ROE R. Cross Distinguished Professor

  • Dan R. Kirkhhefer
  • Dan R. Kirkhhefer

  • 1989 - Dan R. Kirkhhefer

  • Emporia State professor of art at Emporia State University, Dan Kirchhefer, claims baseball, gardening, travelling, and reading as his hobbies. His job is teaching and creating art.

    Kirchhefer’s job sounds a lot like a hobby, too.

    “I have the greatest job in the world,” Kirchhefer told the ESU Bulletin for a 2010 story.

    There is little separation between his hobbies and his job, because he brings the same joy and enthusiasm to both. Kirchhefer makes learning in his classes as fun as a pleasurable pastime.

    Former student, Michelle Parkman, said Kirchhefer could always keep you laughing.

    “(Kirchhefer) can not only name all of the U.S. presidents in order,” colleague Kjellman-Chapin added in her Bulletin comments, “but can also tell you which ones had mutton chops or other configurations of facial hair,” Kjellman-Chapin said. “He is always ready with an anecdote, a bit of trivia, or a joke.

    “He often recites poetry, and can recall at will sections of dialogue from movies such as The Big Lebowski,” said Kjellman-Chapin.

    His teaching style, wrapped with levity, does not mean he is an easy grade, however.

    “(Kirchhefer) always pushes you further than you think you can go with a piece,” added Parkman. “His favorite line is ‘that’s a good start’ and he knows so much I don’t know how he fits it all into his head. You never get bored. He teaches more than just art to his students. he teaches life with his quirky spin on it.”

    “Professor Kirchhefer is a gifted teacher, with a tremendous knowledge about and passion for instruction of printmaking and drawing.” added Kjellman-Chapin.

    Kirchhefer was born in Hastings, Neb., and joined the faculty at Emporia State in 1980. He received a BFA from the University of Nebraska in 1971, a Masters in art and art education from the University of Cincinnati in 1972, and a masters of fine art in printmaking from the University of Kansas in 1985.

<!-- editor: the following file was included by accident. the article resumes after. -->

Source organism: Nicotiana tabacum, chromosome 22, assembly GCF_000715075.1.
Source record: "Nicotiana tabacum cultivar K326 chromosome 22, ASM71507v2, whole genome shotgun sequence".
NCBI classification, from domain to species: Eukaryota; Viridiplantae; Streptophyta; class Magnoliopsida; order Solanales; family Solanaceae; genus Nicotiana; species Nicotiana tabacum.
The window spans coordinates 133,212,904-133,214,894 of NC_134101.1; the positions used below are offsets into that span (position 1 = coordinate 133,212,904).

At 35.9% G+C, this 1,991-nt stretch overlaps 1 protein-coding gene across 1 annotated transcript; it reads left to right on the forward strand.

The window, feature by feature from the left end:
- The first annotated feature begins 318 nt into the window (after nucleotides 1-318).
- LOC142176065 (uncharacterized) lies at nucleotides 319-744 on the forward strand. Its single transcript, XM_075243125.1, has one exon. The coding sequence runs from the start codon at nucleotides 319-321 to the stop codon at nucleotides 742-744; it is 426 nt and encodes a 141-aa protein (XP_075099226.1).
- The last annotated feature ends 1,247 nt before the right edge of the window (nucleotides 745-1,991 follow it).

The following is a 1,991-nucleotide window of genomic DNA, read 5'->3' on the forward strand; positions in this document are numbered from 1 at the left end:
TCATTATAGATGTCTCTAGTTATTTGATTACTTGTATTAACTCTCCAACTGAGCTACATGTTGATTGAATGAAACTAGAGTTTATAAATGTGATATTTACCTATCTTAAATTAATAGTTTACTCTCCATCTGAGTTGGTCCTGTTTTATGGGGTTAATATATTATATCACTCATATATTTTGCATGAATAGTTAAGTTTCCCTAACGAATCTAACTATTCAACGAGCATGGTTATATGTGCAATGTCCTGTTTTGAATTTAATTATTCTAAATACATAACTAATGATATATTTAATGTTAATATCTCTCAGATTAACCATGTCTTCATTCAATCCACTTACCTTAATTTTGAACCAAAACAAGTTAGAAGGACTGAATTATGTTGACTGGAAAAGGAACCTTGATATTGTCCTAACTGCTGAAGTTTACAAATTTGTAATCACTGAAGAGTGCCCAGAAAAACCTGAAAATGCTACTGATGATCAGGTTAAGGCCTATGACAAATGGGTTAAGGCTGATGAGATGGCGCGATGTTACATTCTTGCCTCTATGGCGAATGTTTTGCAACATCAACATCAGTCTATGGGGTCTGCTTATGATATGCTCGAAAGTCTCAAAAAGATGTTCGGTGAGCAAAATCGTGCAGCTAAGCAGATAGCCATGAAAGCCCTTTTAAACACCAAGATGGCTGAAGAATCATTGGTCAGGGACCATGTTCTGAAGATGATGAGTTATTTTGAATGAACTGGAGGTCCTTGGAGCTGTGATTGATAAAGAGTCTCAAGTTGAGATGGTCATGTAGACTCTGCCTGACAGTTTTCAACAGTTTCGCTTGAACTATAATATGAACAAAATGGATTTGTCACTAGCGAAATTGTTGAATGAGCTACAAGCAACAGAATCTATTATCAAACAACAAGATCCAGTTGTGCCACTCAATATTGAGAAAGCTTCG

He is a nationally recognized printmaker who had works in exhibitions around the country and in the Smithsonian Institute.

    Some shows where his works have been featured include the National Small Works Exhibition in New York; the Kansas Collection at the National Museum of Women in the Arts; the Mid-Four Annual Juried Art Exhibition at the Nelson Atkins Museum of Art; the Fourth Biennial Edinboro National Print Competitions; the McNeese Drawing Invitational; the International Print Triennale, Chamalieres, France; the Midlands Invitational 2000, Works on Paper; the Joslyn Museum of Art, Omaha, Neb.; and the One-Person Show at the Marianna Kistler Beach Museum of Art, Kansas State University.

    Kirchhefer has won numerous awards, including the Juror’s Award, Watercolor USA, 2012; the Juror’s Third Place Award, The Will’s Creek Survey 13th Annual National Juried Exhibition, Cumberland, Maryland, 2012; the Northern National Art Competition Juried Show in 2011; the Honor Award, Northern National Art competition Juried Show, in 2008; the Juror’s Cash Award, City Arts, Arts Council Annual Juried Art Exhibition, Wichita, Kan. in 2006; the Best in Show and Honorable Mention, National Juried Spring Exhibition, Emerald Art Center, Springfield, Oregon, in 2006; and the Jurors Award at the 1988 National Small Works Exhibition in New York.

    In 2012, Kirchhefer was named to the National Watercolor Honor Society.

    Leland E. Warren, art writer, once critiqued Kirchhefer’s work and described the artist this way:

    “A remarkable draughtsman, Kirchhefer conveys with equal mastery the delicate tracery of palm trees (apparently a favorite subject), the appeal of a shaggy dog’s face, or the vulnerability of human flesh.”

    Looking forward to the creation of future artwork, Kirchhefer wants to continue his travelling to find new inspirations. He has been to France, Mexico, and Italy, and his next stops may be Brazil, Alaska or the Grand Canyon.

    But as for his job of teaching, which can be seen as a work of art in itself, Kirchhefer is now in his fourth decade of his trade. More students will come and have their lives traced upon a scholar’s canvas, and has been the way with Emporia State for 150 years now, changed.

    
Said Kirchhefer about his philosophy of teaching, “Wisdom and a sense of beauty can’t be given to people — it must be awakened in them.”